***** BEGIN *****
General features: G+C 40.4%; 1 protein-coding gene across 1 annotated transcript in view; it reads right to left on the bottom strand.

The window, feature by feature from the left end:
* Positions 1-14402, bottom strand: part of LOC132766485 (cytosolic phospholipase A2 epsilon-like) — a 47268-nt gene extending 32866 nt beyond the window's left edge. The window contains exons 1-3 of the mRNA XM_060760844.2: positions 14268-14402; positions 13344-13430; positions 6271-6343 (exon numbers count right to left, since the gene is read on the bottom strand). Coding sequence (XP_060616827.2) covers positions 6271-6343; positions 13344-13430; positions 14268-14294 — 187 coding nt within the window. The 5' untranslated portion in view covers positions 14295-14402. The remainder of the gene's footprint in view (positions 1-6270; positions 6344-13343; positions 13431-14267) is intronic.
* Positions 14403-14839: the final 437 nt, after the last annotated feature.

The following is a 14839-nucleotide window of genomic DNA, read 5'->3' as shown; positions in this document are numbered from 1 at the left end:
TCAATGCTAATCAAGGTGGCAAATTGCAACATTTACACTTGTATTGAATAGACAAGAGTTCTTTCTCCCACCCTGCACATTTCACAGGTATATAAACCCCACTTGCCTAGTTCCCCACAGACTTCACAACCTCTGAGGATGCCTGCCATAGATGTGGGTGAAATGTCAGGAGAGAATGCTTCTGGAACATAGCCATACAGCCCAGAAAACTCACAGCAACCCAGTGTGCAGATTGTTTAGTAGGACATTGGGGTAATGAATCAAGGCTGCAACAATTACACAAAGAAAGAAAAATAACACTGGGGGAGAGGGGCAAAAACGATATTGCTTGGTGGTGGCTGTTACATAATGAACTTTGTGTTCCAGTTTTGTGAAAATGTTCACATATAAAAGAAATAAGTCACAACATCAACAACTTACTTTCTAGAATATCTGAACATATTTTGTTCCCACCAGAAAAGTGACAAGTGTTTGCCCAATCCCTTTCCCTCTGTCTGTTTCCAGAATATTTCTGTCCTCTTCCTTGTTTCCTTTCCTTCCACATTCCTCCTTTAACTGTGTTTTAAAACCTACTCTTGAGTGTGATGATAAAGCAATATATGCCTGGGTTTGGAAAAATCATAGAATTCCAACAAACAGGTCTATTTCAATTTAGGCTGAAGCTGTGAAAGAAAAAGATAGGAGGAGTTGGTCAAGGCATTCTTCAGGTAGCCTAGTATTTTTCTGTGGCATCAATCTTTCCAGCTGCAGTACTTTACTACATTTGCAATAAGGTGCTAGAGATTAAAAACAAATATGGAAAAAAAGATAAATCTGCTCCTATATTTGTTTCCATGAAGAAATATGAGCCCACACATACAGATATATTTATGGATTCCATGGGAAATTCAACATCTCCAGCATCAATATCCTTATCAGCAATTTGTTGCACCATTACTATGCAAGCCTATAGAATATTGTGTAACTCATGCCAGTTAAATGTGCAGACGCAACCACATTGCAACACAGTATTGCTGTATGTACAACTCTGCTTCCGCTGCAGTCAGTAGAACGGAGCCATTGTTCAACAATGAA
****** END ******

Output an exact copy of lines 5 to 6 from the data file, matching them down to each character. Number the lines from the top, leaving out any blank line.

The following is a 14839-nucleotide window of genomic DNA, read 5'->3' as shown; positions in this document are numbered from 1 at the left end:
TCAATGCTAATCAAGGTGGCAAATTGCAACATTTACACTTGTATTGAATAGACAAGAGTTCTTTCTCCCACCCTGCACATTTCACAGGTATATAAACCCCACTTGCCTAGTTCCCCACAGACTTCACAACCTCTGAGGATGCCTGCCATAGATGTGGGTGAAATGTCAGGAGAGAATGCTTCTGGAACATAGCCATACAGCCCAGAAAACTCACAGCAACCCAGTGTGCAGATTGTTTAGTAGGACATTGGGGTAATGAATCAAGGCTGCAACAATTACACAAAGAAAGAAAAATAACACTGGGGGAGAGGGGCAAAAACGATATTGCTTGGTGGTGGCTGTTACATAATGAACTTTGTGTTCCAGTTTTGTGAAAATGTTCACATATAAAAGAAATAAGTCACAACATCAACAACTTACTTTCTAGAATATCTGAACATATTTTGTTCCCACCAGAAAAGTGACAAGTGTTTGCCCAATCCCTTTCCCTCTGTCTGTTTCCAGAATATTTCTGTCCTCTTCCTTGTTTCCTTTCCTTCCACATTCCTCCTTTAACTGTGTTTTAAAACCTACTCTTGAGTGTGATGATAAAGCAATATATGCCTGGGTTTGGAAAAATCATAGAATTCCAACAAACAGGTCTATTTCAATTTAGGCTGAAGCTGTGAAAGAAAAAGATAGGAGGAGTTGGTCAAGGCATTCTTCAGGTAGCCTAGTATTTTTCTGTGGCATCAATCTTTCCAGCTGCAGTACTTTACTACATTTGCAATAAGGTGCTAGAGATTAAAAACAAATATGGAAAAAAAGATAAATCTGCTCCTATATTTGTTTCCATGAAGAAATATGAGCCCACACATACAGATATATTTATGGATTCCATGGGAAATTCAACATCTCCAGCATCAATATCCTTATCAGCAATTTGTTGCACCATTACTATGCAAGCCTATAGAATATTGTGTAACTCATGCCAGTTAAATGTGCAGACGCAACCACATTGCAACACAGTATTGCTGTATGTACAACTCTGCTTCCGCTGCAGTCAGTAGAACGGAGCCATTGTTCAACAATGAA